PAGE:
Huntsville focusing on bus rapid transit system, not light rail

Huntsville focusing on bus rapid transit system, not light rail

The Huntsville Area Metropolitan Planning Organization has contracted with a transit planning firm to complete a high capacity corridor study that is due out by the end of the year.
September 7, 2022

By Scott Turner |

The city of Huntsville, Ala., is focusing on bringing a bus rapid transit system to town in the near future.

City Public Transportation Manager John Autry said the Huntsville Area Metropolitan Planning Organization has contracted with a transit planning firm to complete a high capacity corridor study that is due out by the end of the year.

While a rapid bus system is under discussion, Autry said that the transit staff has not discussed bringing a high-speed rail service to the city, contrary to published reports. That possibility remains far in the future, according to city officials.

While the study is not complete, Autry said the consultant team has identified a rapid transit bus corridor that runs from Huntsville Hospital on Gallatin Road through downtown Huntsville on Church to University Drive west all the way out to near County Line Road.

“A presentation was provided by [City Planner] James Vandiver in a recent MPO meeting that shows transit oriented development along the University Drive corridor with a connection to Providence,” he said.

The next steps to bringing a bus rapid transit (BRT) system to Huntsville include receiving the final report from HDR, which is conducting the MPO study, Autry said, and a report from the firm Nelson Nygaard on short-term improvements to existing fixed route and paratransit service. Also included is revising the route service alignment along Church and University, or other alignments to correspond with the plan recommendations and increasing bus service along Church Street and University Drive, along with bus stop improvements to achieve significant ridership increases.

“Based on the FTA grant awards for similar projects in the past, Huntsville will need to achieve 3,000 – 5,000 riders per day along this corridor to have a reasonable chance of federal funding,” Autry said.

HDR project manager Marc Soronson and lead planner Becky Santiago told the MPO earlier this year that such an expansion project would be eligible for up to $150 million in Federal Transportation Authority funding through its Small Starts program.

According to city Communications Director Kelly Schrimsher, an average of 2,300 riders are currently using Huntsville Transit’s Orbit bus system a day.

Autry said bus rapid transit systems typically include raised platform bus stops with canopies that look similar to light rail stations.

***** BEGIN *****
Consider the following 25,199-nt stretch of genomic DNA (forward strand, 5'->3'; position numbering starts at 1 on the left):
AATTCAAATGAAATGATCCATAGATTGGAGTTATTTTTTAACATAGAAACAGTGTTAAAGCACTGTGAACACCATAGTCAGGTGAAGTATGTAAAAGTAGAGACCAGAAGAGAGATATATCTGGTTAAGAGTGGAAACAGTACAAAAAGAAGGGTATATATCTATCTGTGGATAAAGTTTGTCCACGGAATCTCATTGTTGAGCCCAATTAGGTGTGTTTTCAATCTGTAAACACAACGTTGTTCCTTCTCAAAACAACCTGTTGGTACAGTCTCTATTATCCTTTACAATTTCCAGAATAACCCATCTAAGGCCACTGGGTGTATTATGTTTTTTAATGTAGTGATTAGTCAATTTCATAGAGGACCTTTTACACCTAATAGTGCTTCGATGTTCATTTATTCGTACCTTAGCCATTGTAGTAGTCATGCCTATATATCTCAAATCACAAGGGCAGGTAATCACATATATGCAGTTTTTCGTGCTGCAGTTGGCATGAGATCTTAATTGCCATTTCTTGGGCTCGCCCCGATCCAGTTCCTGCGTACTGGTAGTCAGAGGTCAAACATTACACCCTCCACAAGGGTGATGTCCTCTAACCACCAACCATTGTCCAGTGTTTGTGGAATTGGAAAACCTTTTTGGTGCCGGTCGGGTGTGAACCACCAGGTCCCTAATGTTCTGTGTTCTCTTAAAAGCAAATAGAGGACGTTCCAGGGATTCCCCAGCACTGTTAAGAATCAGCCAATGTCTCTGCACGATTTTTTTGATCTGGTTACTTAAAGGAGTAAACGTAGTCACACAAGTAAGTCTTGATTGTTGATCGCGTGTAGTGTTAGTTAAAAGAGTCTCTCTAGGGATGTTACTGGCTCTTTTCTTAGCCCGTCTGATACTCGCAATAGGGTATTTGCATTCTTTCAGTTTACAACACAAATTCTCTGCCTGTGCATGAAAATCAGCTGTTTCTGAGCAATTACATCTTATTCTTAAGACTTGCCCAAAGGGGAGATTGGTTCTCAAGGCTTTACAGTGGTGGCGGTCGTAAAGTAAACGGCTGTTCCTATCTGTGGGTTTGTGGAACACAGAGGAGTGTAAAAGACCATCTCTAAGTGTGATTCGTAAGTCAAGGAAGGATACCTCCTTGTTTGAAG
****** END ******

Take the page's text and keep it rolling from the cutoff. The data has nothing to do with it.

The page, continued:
“The difference is that BRT is rubber-tired 60-foot-high capacity buses instead of rail cars on a fixed guideway,” he said. “BRT is much less expensive to construct and operate than light rail. "

In its draft study report to the MPO, HDR said bus lines are coming in at a tenth of the cost of light rail lines, and light rail costs are rising “exponentially.”

“In Portland and Phoenix that’s about $230 million a mile,” Santiago told the MPO.

Bus projects, on the other hand, range from $3 million a to $50 million, depending on infrastructure put in.

Autry said the BRT service “operates much faster than regular bus service.”

“Higher speeds are achieved through technology such as ‘que jumping’ at intersections where BRT vehicles don’t have to wait in a line of traffic at intersections,” he said. “The service is also high frequency and high capacity. Service typically operates with service at least every 10-15 minutes from all stops along the line.”

In its report to the MPO, HDR also recommended an express bus service connecting with Huntsville International Airport.

“HDR has indicated that a route that spans downtown to Clinton Avenue to Campus 805-Stovehouse to the airport is their potential No. 2 route corridor,” Autry said. “The Nelson Nygaard planning team has recently seen early indicators of employment growth east of the airport. Keep in mind that the development evolution includes, over time, successful fixed route bus service coming before BRT; then successful high ridership BRT before development of light rail. … We are currently focused on incremental improvements to fixed route bus service over the next five years.”

“So far, we’re hearing from existing riders that would like to see buses operate more frequently along existing routes, bus service later in the evening, and a few comments regarding adding Sunday service,” Autry said. “There have also been comments from surveys about improvements to bus stops. We’re also very interested to hear from citizens at community meetings about destinations they’d like to see.”

Preliminary results will be presented to the city council later this year, while a final report will be finalized in early 2023.

Scott Turner reports from Huntsville for the Lede.

©2022 Advance Local Media LLC


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